Campus Conversation

One Arabian night

On Friday evening, students were temporarily transported from New England to an exciting Arabian night filled with entertainment and delicious food. While its exterior remained the same red brick style, Newport’s interior was filled with beaded curtains, sarongs and colorful fabrics and was lit in an orange hue provided by cloth enveloping the chandelier.

“The food was catered by a French/Mediterranean/Moroccan res-taurant from Northampton,” said Alexandra Bloom ’04. “We served couscous with vegetables, tagine and mint tea.”

Franco-Arabic music filled the students’ ears as they enjoyed the evening. “Two of the [musicians], Faudel and Cheb Mami, are played quite often in France and some are specific to Morocco,” said Bloom.

Students also decorated their bodies with Henna art. “Henna was really popular,” said Bloom. “Traditionally it is at weddings for Moroccan and Middle Eastern women. It is thought to predict things about marriage dependent on how long it stays and how dark it gets,” she said.

The highlight of the evening was the belly-dancing performance provided by a group from Hampshire College. “Their costumes were really nice,” said Cristina Morales ’06. “They had their sashes with little metal coins on them so that they would jingle with their movements.”

“They knew how to shimmy their belly-jelly,”said Bloom. “We had about 30 people watching the belly-dancing which lasted for most of the evening. When they performed again, people volunteered themselves to dance with the dancers and others joined in.”

“It was an amazing night,” said Suzanne Markman ’05. “We are thinking of doing it next year, maybe with drumming.”

Random acts of junk mail

Random acts of junk mail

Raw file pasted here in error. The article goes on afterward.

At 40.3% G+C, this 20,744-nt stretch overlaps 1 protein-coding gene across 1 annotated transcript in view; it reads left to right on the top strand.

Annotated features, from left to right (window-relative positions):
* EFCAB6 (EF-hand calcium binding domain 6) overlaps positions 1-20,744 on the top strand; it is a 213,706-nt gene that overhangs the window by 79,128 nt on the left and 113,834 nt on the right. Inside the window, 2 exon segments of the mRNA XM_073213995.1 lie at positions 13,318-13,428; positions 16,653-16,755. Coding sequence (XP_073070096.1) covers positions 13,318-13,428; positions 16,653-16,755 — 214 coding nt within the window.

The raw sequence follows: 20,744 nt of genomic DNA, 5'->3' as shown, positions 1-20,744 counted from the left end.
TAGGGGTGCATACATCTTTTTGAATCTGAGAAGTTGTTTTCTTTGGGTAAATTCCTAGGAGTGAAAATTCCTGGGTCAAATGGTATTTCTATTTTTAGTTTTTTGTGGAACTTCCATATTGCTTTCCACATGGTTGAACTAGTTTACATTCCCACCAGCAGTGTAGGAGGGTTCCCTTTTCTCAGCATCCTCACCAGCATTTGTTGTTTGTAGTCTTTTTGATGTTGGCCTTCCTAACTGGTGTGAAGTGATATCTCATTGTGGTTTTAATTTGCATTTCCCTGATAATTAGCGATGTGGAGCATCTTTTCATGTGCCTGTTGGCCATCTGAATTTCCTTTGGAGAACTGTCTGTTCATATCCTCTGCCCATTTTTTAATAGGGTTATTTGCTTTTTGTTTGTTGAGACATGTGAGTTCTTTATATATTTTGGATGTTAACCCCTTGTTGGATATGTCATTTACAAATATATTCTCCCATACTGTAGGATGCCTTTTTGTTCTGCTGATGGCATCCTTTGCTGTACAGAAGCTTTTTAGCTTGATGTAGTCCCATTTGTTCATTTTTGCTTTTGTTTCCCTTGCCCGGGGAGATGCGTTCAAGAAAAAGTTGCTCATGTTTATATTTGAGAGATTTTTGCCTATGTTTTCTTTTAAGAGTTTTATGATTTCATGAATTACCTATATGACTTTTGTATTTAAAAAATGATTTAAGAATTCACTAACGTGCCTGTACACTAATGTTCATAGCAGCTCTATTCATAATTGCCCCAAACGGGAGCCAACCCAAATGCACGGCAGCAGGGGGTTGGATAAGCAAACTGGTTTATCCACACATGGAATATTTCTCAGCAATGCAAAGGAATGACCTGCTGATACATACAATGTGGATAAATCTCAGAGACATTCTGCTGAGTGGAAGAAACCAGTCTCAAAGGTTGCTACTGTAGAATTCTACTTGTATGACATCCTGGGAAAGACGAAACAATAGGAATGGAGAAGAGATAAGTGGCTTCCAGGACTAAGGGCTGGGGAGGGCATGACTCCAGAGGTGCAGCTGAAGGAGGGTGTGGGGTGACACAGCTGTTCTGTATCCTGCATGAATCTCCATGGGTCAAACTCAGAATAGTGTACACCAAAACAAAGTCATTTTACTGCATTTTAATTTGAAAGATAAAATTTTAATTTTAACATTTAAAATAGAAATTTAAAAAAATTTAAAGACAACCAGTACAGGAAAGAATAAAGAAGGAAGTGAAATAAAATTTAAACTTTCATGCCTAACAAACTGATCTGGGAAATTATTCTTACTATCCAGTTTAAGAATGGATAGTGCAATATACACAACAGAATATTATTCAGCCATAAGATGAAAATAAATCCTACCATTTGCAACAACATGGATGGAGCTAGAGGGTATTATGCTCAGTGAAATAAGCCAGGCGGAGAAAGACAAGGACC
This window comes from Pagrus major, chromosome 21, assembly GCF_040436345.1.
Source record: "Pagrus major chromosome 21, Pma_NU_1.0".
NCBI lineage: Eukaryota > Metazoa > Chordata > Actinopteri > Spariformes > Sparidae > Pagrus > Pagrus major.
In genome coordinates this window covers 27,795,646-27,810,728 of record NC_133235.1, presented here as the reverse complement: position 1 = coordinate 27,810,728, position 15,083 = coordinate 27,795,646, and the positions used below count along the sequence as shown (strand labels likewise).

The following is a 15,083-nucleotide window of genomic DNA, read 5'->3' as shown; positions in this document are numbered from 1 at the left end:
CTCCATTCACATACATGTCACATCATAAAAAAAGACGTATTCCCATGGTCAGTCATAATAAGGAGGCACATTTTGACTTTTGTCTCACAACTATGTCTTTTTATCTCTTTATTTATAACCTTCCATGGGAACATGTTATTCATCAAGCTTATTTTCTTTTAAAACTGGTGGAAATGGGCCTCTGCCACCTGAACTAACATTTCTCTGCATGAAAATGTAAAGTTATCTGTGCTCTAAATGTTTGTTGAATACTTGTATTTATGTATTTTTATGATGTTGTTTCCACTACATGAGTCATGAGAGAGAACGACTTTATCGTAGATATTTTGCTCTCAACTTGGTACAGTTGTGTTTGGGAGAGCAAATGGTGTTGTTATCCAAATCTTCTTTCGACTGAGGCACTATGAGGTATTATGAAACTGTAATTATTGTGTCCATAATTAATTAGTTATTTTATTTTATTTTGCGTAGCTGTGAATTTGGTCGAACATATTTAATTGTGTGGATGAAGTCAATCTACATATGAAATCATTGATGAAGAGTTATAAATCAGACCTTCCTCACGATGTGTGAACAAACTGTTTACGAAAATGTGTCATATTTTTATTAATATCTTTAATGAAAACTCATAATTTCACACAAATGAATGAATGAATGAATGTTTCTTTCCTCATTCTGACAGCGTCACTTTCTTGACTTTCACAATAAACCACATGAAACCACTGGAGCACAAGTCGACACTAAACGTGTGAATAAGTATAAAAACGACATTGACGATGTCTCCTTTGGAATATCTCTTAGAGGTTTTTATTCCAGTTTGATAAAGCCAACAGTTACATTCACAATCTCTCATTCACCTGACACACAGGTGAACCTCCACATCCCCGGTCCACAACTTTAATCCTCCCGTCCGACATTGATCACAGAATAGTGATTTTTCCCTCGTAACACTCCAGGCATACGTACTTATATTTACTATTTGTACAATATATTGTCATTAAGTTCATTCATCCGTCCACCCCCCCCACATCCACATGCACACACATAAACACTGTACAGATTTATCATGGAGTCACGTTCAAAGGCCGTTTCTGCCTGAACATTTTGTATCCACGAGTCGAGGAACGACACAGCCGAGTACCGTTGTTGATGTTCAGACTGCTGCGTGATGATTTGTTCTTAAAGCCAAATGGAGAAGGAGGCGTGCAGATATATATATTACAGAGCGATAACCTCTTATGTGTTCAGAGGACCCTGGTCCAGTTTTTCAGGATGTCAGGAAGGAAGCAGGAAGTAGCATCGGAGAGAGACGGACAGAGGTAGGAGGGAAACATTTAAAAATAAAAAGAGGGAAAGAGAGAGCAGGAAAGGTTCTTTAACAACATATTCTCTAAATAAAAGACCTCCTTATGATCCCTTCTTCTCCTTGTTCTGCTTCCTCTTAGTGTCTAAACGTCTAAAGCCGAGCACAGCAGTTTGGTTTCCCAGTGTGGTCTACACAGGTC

Over the weekend, students seeking to catch up on the usual barrage of Amherst mail and occasional letters from home found something much more mysterious in their campus boxes. Little colorful strips of paper-not package slips, but something else entirely-found their ways into students’ boxes.

Written on these small slices of paper were little sayings, almost like overgrown fortune cookie fortunes. “I got one that said, ‘Brush your friend’s hair,'” said Kirsten Carleton ’05. “I guess it’s a good idea, but I probably won’t do it.”

“Mine was, ‘You should help your friend clean your room today,'” said Caitlin Farrell ’04. “I won’t be able to do that; my room is dirty enough! I really need to clean it.”

For many students, the whole mailbox mystery quickly slipped into distant memories, abandoned just like the slips of blue, pink and yellow paper as they piled up on the Campus Center floor. “The whole thing was kind of odd without any background to it,” said Farrell.

That was, apparently, the point. “They were meant to by mysterious,” said Assistant Director of Health Education Gretchen Krull, who heads the Peer Advocates of Sexual Respect (PAs), the group responsible for the canvassing. “We just wanted people to start talking.” In that, they certainly succeeded.

“They were sent out as part of the Healthy Relationships Week to inspire everyone on campus to do random acts of kindness,” said PA Lauren Wong ’04. “Even if people didn’t act on the specific suggestions, we hoped that the messages would get people to think about doing something nice for their friends.”

“I like them,” said Dorothy Lee ’06. “I think they’re surprisingly original and I think that Healthy Relationships Week is a wonderful, stupendous, terrific idea.”